Current Time: 3:17AM
Current Position: North 12 degrees 58 minutes, West 46 degrees 44 minutes
Some days are pretty uneventful. When you’re at sea in a boat, that’s good.
We are on the starboard tack, which means that the wind is coming from the starboard (right when facing the bow) side of the boat. We’ve been on this tack since we hit the northeast tradewinds, and we’re probably going to be on this tack all the way home – or at least, most of the way home.
My bay sailing experiences always involved a fair amount of tacking and gybing, where you turn the boat through the eye of the wind (tacking) or stern to the wind (gybing) in order to get to your destination. Not so in this situation. The autopilot is set for 325 degrees on the compass, and has been for weeks. We’re not sailing as close to the wind (beating) as we had been; now we’re reaching – the apparent wind is about 90 degrees from the front of the boat.
I’m still adjusting the jib to keep the boat from going too fast for comfort. You really can fine-tune the speed using that method.
We were really smoking earlier today – I don’t mind going fast as much, when the sun is up and no one is sleeping. We were right in tune with the waves, so the boat was surfing individual waves for minutes at a time, speeding up to as high as 12 knots with the help of the wave(s). When you speed up because you’re surfing, it’s different than speeding up from wind alone. It’s easier on the boat. It’s smoother and quieter. When we were riding a wave, the boat was not being tossed about by the waves, it was just gliding along, no rocking or rolling. Smooth as glass, and yet we were doing 8 – 12 knots. It was heavenly, a zen kind of thing. Peaceful and thrilling at the same time.
When I went out to the cockpit just now to adjust the jib, a flying fish was on the cockpit seat. Most of the ones we’ve had land on board lately were much smaller – about 3 – 4 inches. This one was about 8 inches long, and for a brief moment I considered turning him into a meal (he was already dead). But the idea just didn’t have much appeal, so I sent the sad little carcass back into the deep.
After I flung him overboard, I cleaned up the mess he had made while flopping around. Scales, and fishy liquid. Smelly. OK, so maybe I just have to admit I’m not made for fishing. I may change my mind in different circumstances, but with the amount of food we have on board this boat at the moment, I can tell it just isn’t going to happen on this trip.
Matthew tells us that when we get into the Caribbean area, the winds will be more like 15 knots – which is perfect for sailing, and one of the reasons that people love sailing there, as he noted. Right now I think the winds are in the 20’s, judging by the speed we’re going (averaging 7 knots, as high as 8 or 9) with the jib rolled up to about half its normal size.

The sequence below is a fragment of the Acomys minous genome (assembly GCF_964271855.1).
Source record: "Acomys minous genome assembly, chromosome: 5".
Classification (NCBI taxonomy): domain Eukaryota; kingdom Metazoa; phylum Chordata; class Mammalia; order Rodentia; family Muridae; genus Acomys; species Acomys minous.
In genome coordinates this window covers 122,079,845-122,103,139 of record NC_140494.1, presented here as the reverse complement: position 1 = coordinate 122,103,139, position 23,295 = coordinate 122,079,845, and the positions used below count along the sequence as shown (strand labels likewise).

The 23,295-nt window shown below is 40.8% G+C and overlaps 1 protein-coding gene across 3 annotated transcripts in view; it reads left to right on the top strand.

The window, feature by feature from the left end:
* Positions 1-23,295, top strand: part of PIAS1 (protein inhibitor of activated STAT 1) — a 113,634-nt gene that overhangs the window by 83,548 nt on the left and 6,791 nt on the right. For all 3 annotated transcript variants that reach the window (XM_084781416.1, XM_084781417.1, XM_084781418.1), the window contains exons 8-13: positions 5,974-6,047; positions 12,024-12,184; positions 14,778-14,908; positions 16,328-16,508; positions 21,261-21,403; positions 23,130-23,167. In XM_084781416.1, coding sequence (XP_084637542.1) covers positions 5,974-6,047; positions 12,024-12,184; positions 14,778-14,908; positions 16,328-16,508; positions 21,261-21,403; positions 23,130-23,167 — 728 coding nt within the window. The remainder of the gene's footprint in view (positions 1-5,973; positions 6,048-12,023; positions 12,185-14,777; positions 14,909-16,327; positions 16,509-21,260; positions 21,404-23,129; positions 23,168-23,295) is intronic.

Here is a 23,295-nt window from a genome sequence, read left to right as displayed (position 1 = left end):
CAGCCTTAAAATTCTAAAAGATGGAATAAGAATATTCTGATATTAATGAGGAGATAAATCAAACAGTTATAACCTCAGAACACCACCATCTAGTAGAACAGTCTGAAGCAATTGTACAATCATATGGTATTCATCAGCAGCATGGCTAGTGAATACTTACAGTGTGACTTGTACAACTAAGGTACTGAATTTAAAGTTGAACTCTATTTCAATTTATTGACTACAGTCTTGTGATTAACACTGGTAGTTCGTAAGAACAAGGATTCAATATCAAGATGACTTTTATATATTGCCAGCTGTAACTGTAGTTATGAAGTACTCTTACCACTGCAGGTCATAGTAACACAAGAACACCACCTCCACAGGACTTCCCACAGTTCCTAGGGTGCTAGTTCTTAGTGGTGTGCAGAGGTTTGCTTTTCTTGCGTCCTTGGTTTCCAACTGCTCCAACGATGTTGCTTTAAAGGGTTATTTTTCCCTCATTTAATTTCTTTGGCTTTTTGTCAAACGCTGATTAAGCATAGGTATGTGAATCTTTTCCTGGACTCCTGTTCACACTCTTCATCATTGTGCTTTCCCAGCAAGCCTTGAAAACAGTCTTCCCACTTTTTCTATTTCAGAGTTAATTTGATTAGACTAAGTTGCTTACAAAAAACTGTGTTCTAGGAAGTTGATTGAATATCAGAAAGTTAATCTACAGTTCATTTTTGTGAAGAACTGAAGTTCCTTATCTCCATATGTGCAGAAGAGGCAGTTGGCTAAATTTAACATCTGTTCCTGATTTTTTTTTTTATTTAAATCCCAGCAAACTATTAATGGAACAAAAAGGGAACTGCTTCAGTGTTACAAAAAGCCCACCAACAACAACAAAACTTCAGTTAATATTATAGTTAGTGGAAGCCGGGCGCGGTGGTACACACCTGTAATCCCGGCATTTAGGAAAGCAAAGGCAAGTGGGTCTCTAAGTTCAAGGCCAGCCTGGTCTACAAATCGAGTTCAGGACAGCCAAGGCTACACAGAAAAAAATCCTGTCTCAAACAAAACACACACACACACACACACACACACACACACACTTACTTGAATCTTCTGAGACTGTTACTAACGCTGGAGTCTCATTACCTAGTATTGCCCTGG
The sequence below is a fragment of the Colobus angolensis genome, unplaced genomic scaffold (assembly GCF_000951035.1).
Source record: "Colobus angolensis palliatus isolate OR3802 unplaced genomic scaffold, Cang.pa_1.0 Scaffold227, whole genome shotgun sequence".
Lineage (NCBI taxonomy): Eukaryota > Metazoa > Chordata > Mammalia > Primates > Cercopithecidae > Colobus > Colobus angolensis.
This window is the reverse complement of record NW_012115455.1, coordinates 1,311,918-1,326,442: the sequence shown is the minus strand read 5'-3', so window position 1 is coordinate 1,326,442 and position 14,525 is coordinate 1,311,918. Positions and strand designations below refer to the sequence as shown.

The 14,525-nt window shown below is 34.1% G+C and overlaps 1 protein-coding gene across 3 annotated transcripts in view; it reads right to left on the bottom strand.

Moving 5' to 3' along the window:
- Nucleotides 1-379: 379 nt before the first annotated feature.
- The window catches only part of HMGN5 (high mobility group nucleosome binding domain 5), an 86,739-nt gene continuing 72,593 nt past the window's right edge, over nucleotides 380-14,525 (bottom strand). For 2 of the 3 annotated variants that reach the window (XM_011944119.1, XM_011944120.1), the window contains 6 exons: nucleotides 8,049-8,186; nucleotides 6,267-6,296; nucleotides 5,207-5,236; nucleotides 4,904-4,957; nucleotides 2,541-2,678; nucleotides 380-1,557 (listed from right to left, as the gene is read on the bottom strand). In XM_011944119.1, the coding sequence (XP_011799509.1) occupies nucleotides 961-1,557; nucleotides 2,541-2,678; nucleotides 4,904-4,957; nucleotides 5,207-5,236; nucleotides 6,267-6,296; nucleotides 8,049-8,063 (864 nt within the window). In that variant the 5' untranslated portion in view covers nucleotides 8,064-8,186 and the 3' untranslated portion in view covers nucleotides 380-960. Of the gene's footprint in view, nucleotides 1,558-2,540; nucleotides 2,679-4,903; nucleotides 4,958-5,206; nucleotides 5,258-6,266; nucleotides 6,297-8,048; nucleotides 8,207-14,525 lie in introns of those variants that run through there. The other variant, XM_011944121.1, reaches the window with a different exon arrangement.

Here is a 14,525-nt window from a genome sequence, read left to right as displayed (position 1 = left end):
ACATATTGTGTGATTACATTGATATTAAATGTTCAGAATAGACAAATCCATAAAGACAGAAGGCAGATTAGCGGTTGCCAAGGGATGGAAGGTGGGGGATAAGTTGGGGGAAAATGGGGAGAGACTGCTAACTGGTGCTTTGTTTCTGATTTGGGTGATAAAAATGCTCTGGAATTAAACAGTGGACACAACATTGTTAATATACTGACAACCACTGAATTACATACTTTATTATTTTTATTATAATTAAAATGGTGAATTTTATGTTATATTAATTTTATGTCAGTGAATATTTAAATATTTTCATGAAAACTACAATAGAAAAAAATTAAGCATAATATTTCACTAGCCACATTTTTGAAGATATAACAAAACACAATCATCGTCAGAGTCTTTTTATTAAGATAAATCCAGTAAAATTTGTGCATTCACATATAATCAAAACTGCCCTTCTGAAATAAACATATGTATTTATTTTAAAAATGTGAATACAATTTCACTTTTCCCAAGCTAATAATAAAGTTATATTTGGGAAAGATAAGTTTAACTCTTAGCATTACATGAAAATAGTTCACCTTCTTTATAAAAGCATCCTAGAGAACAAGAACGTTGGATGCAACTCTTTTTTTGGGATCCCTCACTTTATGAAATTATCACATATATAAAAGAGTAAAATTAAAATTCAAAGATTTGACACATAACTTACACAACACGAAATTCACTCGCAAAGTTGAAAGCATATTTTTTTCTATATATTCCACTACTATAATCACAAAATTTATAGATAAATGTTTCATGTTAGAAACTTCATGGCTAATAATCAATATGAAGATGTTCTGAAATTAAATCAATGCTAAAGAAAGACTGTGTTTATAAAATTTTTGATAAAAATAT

Still no rain, sadly. The boat still has brown sand on it, although the wind and the spray are starting to clear it from the harder surfaces. The lines are still brown on one side. Gail G confirmed it was from the Sahara:
“Having lived for 20 years in the Caribbean, I can vouch for ‘Sahara Dust’ as we called it. ‘Tis not an unusual phenomenon; just wind picking up fine particles of sand from the Sahara, then spiraling them up into the higher atmosphere only to drop out on everything below as the winds circle from the western coast of Africa across to the Caribbean and then north with the trades. The more the Sahara desert expands, the more dust in the tropics! Fortunately, it’s not a regular occurrence, rather more like pollen dusting in the spring.”
So now you know.
I’ve been meaning to mention the mattress port. On this catamaran, the “wing deck” – the solid area between the two hulls – contains (starting from the front, just aft of the trampoline) some deck lockers (storage areas built into the deck, which you access by lifting up the lid that is flush with the deck); the mast; the cockpit; the pilothouse; and then the afterdeck. On either side of the cockpit, inside the boat, are the sleeping areas in each hull. On each side is a double berth. The mattress is about at my shoulder level when standing on the stateroom (bedroom) floor. You have to step up to get into it, putting your foot on a narrow shelf made for the purpose.
There’s a little port (window) on the “inboard” side of the double berth, the side that looks into the cockpit. This little port – we call it the “mattress port” – can be opened to let air in. It is actually underneath the cockpit seat. The coolest air comes through there, no matter how hot it is otherwise. If you sleep “athwartships” – which means not fore-and-aft, but across the boat – the cool air washes over you from head to toe. It’s incredibly refreshing.
There’s something magical about this little port. When I’m sleeping and Philip goes out into the cockpit to make an adjustment, I can open my eyes and see his ankles, and know what he is doing. But even when there’s no one there, it’s an interesting perspective, like being a cat under a table – safe, but still observing, a little haven in the middle of the sea.
The Big Dipper was clearly visible tonight. The crescent moon has set already. Now it has clouded over, but that’s been common – clouds but no rain.
Another beautiful night sailing on the Horizon. We send our best wishes to you all.
Philip and Kristin